My Illlustrated Travel Journal with Essays about Roman and Mediaeval History and some Geology

  The Regenstein: the Time of Heinrich the Lion

Since the early 11th century, the Regenstein and its fellow triad castles Blankenburg and Heimburg (see this post) served to protect the ways to the palatine castles and towns of Quedlinburg, Goslar and Magdeburg, but also the ways to the iron and silver mines of the Harz.

Guard tower, based on a natural sandstone formation
(I call it that, because the platform on top provides a fine view in all directions)

The Counts of Regenstein were partisans and probably vassals (the feudal rights are not entirely clear*) of Heinrich the Lion during his quarrels with the Emperor Friedrich Barbarossa. Finally in 1180, the majority of the princes of the realm declared Heinrich, the most powerful rival among them, an outlaw. The emperor Friedrich Barbarossa distributed Heinrich's lands among some of the princes and then invaded Heinrich's Saxon possessions with an army to bring the rebel to task. Most of his allies abandoned Heinrich, and in 1181 he had to surrender at the diet of Erfurt and was condemned to exile.

* The Bishops of Halberstadt also claimed the overlordship.

One of the cliff promontories, seen from the curtain wall

The Count of Regenstein, either the aforementioned Konrad or his son, delivered the castle to Friedrich Barbarossa without resistance**, and was soon thereafter granted back the fief. In the following decades the family expanded the castle into a 100x175 square metres fortress with eight towers and about 200 metres curtain wall in addition to the natural cliffs. The St.Nicholas chapel dates from that time as well.

**An online source says the castle was destroyed, but I'm prone to believe the official guidebook, particularly since the fief seems to have been returned shortly after the surrender.

St.Nicholas Chapel, seen from the outside

(Added July 2015: This is another post in need of a rewirte. *sigh*)
Fabulous pictures as ever! I love fortifications that use the natural rock. Even when where you can't, you get dressed-stone marvels of engineering, there's nothing to beat a good location.

By the way, when you say `decenniums' I wonder if the word you were after is `decades'?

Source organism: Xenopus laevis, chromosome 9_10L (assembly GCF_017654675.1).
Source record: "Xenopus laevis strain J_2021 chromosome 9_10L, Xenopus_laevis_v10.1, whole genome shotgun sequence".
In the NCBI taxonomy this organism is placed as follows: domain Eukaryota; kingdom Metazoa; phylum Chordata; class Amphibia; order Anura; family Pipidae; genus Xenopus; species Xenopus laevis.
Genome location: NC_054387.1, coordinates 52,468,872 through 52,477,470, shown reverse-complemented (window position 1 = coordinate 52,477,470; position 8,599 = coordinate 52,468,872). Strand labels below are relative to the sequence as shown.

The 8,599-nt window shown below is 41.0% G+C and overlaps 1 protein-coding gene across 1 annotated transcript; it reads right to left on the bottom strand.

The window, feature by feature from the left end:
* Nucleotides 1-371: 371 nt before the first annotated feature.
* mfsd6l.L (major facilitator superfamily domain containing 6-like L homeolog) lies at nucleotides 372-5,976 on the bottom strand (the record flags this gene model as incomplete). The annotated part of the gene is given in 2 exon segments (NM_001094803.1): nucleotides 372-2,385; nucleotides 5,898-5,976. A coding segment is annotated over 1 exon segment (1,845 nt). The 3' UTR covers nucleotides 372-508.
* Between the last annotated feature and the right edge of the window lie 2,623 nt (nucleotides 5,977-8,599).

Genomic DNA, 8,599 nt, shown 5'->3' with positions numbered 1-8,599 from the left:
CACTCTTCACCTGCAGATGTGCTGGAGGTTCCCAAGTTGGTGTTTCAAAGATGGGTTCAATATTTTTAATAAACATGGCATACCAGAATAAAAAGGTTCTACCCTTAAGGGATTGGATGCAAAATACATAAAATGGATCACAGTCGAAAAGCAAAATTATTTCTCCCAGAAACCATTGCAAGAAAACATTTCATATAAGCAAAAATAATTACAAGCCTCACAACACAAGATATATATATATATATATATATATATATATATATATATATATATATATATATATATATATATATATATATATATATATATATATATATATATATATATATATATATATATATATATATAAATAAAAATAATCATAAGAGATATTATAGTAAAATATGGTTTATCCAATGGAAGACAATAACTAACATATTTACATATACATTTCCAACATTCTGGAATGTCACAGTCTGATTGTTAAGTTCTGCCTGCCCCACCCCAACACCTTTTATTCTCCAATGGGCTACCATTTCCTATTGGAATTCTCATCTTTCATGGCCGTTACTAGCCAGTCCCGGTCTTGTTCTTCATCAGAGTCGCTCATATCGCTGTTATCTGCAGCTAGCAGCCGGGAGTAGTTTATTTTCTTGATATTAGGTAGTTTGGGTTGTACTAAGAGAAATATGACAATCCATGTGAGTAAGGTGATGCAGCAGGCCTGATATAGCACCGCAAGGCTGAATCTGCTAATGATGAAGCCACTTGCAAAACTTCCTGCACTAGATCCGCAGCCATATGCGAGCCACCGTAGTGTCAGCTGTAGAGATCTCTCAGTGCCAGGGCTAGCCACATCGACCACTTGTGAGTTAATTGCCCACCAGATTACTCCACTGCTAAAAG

Thank you, Jonathan. Oops, it's 'decades', of course.
Wow - that view to the forests below is stunning. That place looks better and better - I'm not surprised you found a plotbunny in there - I'm more surprised you didn't find an entire dynasty of them!
Absolutely splendid pictures of a splendid site.
Don't see how you can avoid including it!
Lady D, it's at leat two. The place will feature in the Arminius novel as well (though without the Medieaval keep). And the view is stunning, esp. on a clear day.

Thank you, Bernita.

Those are cool pix.

They remind me a lot of Les Baux-de-Provence because both fortresses are carved from the mountainside. I'm not quite ready to do a full post about my travels to that medieval site yet, but did post a few pictures of Les Baux on my blog as well as a link to yours.
Thank you, Linda. I've checked your blog, wow, that's another amazing castle.
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The Lost Fort is a travel journal and history blog based on my travels in Germany, the UK, Scandinavia, and other places. It includes essays on Roman and Mediaeval history, as well as some geology, illustrated with photos of old castles and churches, Roman remains, and beautiful landscapes.

All texts (except comments by guests) and photos (if no other copyright is noted) on this blog are copyright of Gabriele Campbell.
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Location: Germany

I'm a blogger from Germany with a MA in Literature and History which doesn't pay my bills, so I use it to research blogposts instead. I'm interested in everything Roman and Mediaeval, avid reader and sometimes writer, opera enthusiast, traveller with a liking for foreign languages and odd rocks, photographer, and tea aficionado. And an old-fashioned blogger who hasn't yet gotten an Instagram account. :-)


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